Provision of medical treatment, counselling and crisis intervention are just part of the Welfare Department’s key achievements. The new policy of working holistically with the whole family has revealed the shocking extent of abuse, domestic violence, affecting mothers, fathers and children of all ages, as well as serious cases of mental illness.
Examples of problems facing those subsisting in extreme poverty include child sex abuse, teenage pregnancy, the sale of babies by mothers unable to afford hospital fees, domestic violence where children and mothers have been beaten unconscious and the prevention of suicide. These are just some of the issues the Welfare Centre works to address.
Flooded slum housing, the absence of clean water, poor nutrition and the prevalence of abuse mean that the Rainbow Centre children’s health is highly vulnerable. The Welfare Department monitors the children’s health every day and arranges for all of the children to have regular dental treatment and check-ups from opticians. Frequent illness is a given, because of appalling living conditions, so assisted visits to hospitals and doctors are carried out on a regular basis.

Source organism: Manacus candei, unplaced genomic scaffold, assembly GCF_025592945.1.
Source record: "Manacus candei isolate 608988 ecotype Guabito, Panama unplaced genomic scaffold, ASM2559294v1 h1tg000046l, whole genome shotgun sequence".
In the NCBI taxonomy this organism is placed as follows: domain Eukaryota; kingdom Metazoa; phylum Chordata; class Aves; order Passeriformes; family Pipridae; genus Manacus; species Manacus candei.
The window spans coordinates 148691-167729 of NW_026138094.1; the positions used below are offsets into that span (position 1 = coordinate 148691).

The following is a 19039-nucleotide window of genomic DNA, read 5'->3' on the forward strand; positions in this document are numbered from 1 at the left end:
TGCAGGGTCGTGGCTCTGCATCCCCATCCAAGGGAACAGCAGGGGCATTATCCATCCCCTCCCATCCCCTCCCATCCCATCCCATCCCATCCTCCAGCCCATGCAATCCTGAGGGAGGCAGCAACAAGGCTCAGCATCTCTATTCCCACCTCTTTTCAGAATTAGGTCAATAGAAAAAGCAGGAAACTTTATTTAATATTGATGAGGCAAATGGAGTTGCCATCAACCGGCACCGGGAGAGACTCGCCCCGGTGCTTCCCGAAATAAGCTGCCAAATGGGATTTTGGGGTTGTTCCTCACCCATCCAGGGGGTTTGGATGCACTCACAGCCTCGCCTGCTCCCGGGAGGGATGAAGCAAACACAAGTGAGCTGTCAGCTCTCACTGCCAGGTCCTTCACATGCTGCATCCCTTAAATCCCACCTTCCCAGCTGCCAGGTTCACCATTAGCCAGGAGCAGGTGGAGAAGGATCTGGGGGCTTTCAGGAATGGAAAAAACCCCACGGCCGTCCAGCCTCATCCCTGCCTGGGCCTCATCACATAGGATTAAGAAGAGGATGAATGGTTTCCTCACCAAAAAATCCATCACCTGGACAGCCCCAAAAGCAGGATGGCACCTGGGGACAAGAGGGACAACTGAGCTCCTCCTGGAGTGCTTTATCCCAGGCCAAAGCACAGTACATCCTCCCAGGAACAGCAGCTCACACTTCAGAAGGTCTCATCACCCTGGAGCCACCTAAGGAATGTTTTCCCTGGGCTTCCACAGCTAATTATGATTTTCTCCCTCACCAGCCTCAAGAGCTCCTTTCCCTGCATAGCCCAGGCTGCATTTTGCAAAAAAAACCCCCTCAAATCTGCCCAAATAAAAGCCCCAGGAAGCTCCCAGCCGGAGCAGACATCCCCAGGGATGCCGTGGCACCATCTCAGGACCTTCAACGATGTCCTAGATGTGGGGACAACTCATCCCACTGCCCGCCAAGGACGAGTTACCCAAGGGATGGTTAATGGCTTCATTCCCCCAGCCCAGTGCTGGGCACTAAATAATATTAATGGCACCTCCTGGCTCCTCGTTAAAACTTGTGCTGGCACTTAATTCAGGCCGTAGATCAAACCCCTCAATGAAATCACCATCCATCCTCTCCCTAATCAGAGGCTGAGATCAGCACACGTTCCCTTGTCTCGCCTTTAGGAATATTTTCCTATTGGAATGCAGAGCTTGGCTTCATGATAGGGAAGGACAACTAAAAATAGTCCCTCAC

The Welfare Department’s regular contact with all of the families has been vital during the two year, Covid-related, lockdown period. At one point, the Rainbow Centre enlisted the support of the army to meet the huge demand for dry rations by families who were facing starvation because of the harsh, police-enforced, home confinement.
A collaboration with the ground-breaking national Grass Roots organisation has resulted in taboo-breaking education for children and mothers. Mothers and children were given age appropriate sex education revealing extensive ignorance at every level. Children, for example, were unaware of which areas of their body should not be touched. Mothers took it for granted to that domestic violence was the norm and had no awareness of their rights to be free from abuse. There was also an appalling ignorance of a plethora of life skills including contraception and loan-avoiding financial management.
Currently, Grass Roots are training the Centre’s teachers in a pilot scheme and will continue their work for the next two years at least. This is an exceptional opportunity to work with an organisation specialising in the needs of the extremely poor and the most effective ways of working to provide support.